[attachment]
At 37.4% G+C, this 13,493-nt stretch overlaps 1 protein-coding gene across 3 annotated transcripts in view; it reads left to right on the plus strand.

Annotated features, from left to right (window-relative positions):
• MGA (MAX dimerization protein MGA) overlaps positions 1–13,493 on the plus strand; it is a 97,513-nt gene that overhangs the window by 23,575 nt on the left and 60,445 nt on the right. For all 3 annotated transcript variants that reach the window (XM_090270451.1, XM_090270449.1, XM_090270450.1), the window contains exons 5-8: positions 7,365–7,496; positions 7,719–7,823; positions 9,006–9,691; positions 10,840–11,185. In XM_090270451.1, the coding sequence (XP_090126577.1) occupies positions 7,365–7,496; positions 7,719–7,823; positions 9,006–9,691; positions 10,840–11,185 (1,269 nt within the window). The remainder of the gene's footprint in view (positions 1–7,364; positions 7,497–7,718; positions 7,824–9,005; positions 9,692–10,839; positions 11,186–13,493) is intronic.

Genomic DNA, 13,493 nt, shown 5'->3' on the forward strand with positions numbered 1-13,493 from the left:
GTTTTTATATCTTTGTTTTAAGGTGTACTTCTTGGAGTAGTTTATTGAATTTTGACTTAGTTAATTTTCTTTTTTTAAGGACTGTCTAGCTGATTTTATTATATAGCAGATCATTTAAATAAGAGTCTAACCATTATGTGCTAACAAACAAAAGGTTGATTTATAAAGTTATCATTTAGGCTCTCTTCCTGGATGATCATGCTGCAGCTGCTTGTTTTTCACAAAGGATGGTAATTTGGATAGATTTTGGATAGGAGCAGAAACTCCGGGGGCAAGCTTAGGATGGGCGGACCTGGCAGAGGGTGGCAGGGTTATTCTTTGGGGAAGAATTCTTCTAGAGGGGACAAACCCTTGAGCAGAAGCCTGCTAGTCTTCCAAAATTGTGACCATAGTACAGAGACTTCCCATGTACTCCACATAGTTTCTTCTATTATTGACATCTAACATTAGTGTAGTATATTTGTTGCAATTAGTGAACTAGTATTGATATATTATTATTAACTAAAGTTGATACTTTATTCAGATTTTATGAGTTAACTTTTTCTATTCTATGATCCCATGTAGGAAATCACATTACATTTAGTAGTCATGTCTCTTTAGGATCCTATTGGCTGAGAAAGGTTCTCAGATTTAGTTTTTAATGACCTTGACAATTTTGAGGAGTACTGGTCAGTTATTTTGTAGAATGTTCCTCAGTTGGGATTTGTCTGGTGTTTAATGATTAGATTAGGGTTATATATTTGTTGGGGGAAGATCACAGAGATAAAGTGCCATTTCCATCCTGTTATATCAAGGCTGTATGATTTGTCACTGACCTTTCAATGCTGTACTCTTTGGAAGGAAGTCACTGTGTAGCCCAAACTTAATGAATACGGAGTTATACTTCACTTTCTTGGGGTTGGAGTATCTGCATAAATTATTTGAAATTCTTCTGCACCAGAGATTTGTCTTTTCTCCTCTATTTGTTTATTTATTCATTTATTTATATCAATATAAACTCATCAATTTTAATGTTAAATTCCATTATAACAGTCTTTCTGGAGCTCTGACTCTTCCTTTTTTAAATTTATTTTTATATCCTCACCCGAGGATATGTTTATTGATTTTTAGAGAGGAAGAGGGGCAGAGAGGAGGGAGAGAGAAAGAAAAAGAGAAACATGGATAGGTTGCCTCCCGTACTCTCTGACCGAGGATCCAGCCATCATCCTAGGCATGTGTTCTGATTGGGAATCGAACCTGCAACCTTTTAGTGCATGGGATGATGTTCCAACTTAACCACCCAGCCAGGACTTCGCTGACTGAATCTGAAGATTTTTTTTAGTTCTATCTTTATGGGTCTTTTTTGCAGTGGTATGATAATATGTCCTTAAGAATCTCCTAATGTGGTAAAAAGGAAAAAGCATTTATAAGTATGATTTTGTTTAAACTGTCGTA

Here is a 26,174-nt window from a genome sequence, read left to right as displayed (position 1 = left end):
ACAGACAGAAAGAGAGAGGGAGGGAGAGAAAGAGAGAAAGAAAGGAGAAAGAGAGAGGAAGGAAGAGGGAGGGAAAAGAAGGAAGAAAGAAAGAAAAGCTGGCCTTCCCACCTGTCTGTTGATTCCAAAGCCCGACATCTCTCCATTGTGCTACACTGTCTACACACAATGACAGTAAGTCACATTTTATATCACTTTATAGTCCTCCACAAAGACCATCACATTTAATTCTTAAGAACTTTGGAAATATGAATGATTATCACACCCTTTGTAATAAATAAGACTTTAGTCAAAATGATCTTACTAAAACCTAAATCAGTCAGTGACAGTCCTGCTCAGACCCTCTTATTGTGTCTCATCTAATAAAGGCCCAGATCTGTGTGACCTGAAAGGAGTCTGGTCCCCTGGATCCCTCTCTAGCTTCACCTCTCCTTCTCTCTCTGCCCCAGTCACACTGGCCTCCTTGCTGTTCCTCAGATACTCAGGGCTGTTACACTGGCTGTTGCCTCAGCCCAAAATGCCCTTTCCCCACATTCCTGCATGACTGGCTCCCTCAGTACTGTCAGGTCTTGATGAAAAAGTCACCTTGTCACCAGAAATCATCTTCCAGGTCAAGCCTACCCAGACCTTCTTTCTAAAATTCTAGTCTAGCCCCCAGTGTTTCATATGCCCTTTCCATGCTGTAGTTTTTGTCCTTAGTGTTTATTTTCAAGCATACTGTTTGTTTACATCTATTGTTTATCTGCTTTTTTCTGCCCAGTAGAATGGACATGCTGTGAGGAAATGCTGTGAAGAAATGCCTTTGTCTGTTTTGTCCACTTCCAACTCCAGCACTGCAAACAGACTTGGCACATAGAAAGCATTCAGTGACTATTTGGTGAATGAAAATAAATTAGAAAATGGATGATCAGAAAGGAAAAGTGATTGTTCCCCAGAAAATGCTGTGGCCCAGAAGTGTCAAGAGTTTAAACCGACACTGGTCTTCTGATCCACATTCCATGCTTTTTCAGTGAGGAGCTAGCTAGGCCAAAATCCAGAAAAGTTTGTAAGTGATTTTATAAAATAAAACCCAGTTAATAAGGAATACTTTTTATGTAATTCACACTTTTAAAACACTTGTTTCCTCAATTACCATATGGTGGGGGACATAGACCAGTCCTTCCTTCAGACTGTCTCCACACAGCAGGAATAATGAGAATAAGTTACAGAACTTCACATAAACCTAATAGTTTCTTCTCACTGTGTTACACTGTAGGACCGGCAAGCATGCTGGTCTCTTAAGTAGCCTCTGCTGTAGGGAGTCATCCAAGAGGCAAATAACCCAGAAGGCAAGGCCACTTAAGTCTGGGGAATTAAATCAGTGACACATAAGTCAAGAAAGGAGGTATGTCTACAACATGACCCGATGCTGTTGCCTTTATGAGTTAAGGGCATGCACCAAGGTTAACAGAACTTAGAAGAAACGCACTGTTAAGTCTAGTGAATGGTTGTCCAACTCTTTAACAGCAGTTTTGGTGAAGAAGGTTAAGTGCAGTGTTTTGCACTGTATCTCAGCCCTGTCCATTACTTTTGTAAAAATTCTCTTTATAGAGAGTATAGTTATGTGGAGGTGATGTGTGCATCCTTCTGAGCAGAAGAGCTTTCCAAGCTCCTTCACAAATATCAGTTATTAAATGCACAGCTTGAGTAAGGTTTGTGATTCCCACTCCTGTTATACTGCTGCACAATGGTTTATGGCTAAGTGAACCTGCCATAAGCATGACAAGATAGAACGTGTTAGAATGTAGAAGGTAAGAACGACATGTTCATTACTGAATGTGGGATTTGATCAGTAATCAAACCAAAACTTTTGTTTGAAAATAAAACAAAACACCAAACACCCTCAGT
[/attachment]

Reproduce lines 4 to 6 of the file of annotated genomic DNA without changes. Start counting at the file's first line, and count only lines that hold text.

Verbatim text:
Genomic DNA, 13,493 nt, shown 5'->3' on the forward strand with positions numbered 1-13,493 from the left:
GTTTTTATATCTTTGTTTTAAGGTGTACTTCTTGGAGTAGTTTATTGAATTTTGACTTAGTTAATTTTCTTTTTTTAAGGACTGTCTAGCTGATTTTATTATATAGCAGATCATTTAAATAAGAGTCTAACCATTATGTGCTAACAAACAAAAGGTTGATTTATAAAGTTATCATTTAGGCTCTCTTCCTGGATGATCATGCTGCAGCTGCTTGTTTTTCACAAAGGATGGTAATTTGGATAGATTTTGGATAGGAGCAGAAACTCCGGGGGCAAGCTTAGGATGGGCGGACCTGGCAGAGGGTGGCAGGGTTATTCTTTGGGGAAGAATTCTTCTAGAGGGGACAAACCCTTGAGCAGAAGCCTGCTAGTCTTCCAAAATTGTGACCATAGTACAGAGACTTCCCATGTACTCCACATAGTTTCTTCTATTATTGACATCTAACATTAGTGTAGTATATTTGTTGCAATTAGTGAACTAGTATTGATATATTATTATTAACTAAAGTTGATACTTTATTCAGATTTTATGAGTTAACTTTTTCTATTCTATGATCCCATGTAGGAAATCACATTACATTTAGTAGTCATGTCTCTTTAGGATCCTATTGGCTGAGAAAGGTTCTCAGATTTAGTTTTTAATGACCTTGACAATTTTGAGGAGTACTGGTCAGTTATTTTGTAGAATGTTCCTCAGTTGGGATTTGTCTGGTGTTTAATGATTAGATTAGGGTTATATATTTGTTGGGGGAAGATCACAGAGATAAAGTGCCATTTCCATCCTGTTATATCAAGGCTGTATGATTTGTCACTGACCTTTCAATGCTGTACTCTTTGGAAGGAAGTCACTGTGTAGCCCAAACTTAATGAATACGGAGTTATACTTCACTTTCTTGGGGTTGGAGTATCTGCATAAATTATTTGAAATTCTTCTGCACCAGAGATTTGTCTTTTCTCCTCTATTTGTTTATTTATTCATTTATTTATATCAATATAAACTCATCAATTTTAATGTTAAATTCCATTATAACAGTCTTTCTGGAGCTCTGACTCTTCCTTTTTTAAATTTATTTTTATATCCTCACCCGAGGATATGTTTATTGATTTTTAGAGAGGAAGAGGGGCAGAGAGGAGGGAGAGAGAAAGAAAAAGAGAAACATGGATAGGTTGCCTCCCGTACTCTCTGACCGAGGATCCAGCCATCATCCTAGGCATGTGTTCTGATTGGGAATCGAACCTGCAACCTTTTAGTGCATGGGATGATGTTCCAACTTAACCACCCAGCCAGGACTTCGCTGACTGAATCTGAAGATTTTTTTTAGTTCTATCTTTATGGGTCTTTTTTGCAGTGGTATGATAATATGTCCTTAAGAATCTCCTAATGTGGTAAAAAGGAAAAAGCATTTATAAGTATGATTTTGTTTAAACTGTCGTA

Here is a 26,174-nt window from a genome sequence, read left to right as displayed (position 1 = left end):